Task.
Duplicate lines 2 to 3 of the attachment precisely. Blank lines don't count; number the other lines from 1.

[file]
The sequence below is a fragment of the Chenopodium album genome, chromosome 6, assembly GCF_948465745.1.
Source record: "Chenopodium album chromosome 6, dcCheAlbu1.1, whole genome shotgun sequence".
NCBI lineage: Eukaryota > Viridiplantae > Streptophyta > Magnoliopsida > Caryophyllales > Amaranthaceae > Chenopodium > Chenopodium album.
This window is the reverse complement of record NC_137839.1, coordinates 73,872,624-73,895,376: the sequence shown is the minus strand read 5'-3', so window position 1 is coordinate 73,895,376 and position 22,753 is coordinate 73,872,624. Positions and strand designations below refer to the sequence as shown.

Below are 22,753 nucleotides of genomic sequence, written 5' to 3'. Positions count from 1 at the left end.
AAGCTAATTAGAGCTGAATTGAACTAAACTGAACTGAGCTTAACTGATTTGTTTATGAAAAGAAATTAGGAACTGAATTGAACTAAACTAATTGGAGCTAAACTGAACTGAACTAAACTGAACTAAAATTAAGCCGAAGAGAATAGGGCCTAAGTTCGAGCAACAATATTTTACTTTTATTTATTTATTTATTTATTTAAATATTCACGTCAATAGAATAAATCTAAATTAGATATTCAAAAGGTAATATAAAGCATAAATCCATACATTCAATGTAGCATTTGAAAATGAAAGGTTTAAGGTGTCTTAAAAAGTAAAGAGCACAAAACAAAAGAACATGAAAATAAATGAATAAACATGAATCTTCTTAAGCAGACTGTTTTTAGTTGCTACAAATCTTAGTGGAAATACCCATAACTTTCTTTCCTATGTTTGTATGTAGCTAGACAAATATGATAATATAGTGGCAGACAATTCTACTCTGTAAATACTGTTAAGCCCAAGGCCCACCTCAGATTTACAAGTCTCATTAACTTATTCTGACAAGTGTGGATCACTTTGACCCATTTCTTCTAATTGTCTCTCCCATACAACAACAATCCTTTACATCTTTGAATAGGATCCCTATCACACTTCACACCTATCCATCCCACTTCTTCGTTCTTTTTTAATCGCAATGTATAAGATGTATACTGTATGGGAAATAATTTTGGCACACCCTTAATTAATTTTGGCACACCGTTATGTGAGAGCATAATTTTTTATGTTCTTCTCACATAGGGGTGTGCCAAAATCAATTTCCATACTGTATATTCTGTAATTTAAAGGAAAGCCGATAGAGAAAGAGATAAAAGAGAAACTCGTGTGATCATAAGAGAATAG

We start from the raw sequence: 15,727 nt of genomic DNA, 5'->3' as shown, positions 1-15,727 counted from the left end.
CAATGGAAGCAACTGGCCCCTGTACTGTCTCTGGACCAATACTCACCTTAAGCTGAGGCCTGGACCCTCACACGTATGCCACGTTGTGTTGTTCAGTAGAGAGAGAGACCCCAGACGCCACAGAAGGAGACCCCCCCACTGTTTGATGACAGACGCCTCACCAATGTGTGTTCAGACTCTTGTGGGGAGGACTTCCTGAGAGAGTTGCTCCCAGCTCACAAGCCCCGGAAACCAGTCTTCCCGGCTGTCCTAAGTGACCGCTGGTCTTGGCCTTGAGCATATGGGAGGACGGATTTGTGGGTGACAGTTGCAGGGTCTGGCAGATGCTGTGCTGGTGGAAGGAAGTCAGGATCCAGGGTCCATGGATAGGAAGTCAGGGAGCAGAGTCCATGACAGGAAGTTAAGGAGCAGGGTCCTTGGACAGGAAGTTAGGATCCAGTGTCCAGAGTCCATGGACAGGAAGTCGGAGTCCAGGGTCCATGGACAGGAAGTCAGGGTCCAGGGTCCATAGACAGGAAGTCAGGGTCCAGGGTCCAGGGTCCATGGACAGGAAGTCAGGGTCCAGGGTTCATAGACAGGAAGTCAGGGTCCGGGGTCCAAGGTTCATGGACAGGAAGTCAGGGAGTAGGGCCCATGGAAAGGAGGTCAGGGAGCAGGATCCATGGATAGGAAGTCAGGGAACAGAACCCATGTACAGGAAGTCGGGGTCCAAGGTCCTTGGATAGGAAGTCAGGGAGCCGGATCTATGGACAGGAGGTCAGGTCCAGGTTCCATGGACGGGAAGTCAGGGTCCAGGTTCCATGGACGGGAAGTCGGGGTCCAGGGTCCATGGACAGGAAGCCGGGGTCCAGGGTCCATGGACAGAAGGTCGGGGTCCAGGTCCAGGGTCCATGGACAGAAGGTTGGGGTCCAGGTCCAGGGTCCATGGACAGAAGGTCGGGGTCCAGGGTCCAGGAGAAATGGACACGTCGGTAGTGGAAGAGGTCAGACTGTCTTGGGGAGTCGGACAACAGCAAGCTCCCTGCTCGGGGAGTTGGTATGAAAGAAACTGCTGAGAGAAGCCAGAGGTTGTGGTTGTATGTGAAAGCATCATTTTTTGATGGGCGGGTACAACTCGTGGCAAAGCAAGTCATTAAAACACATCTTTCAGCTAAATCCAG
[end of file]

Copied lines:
Source record: "Chenopodium album chromosome 6, dcCheAlbu1.1, whole genome shotgun sequence".
NCBI lineage: Eukaryota > Viridiplantae > Streptophyta > Magnoliopsida > Caryophyllales > Amaranthaceae > Chenopodium > Chenopodium album.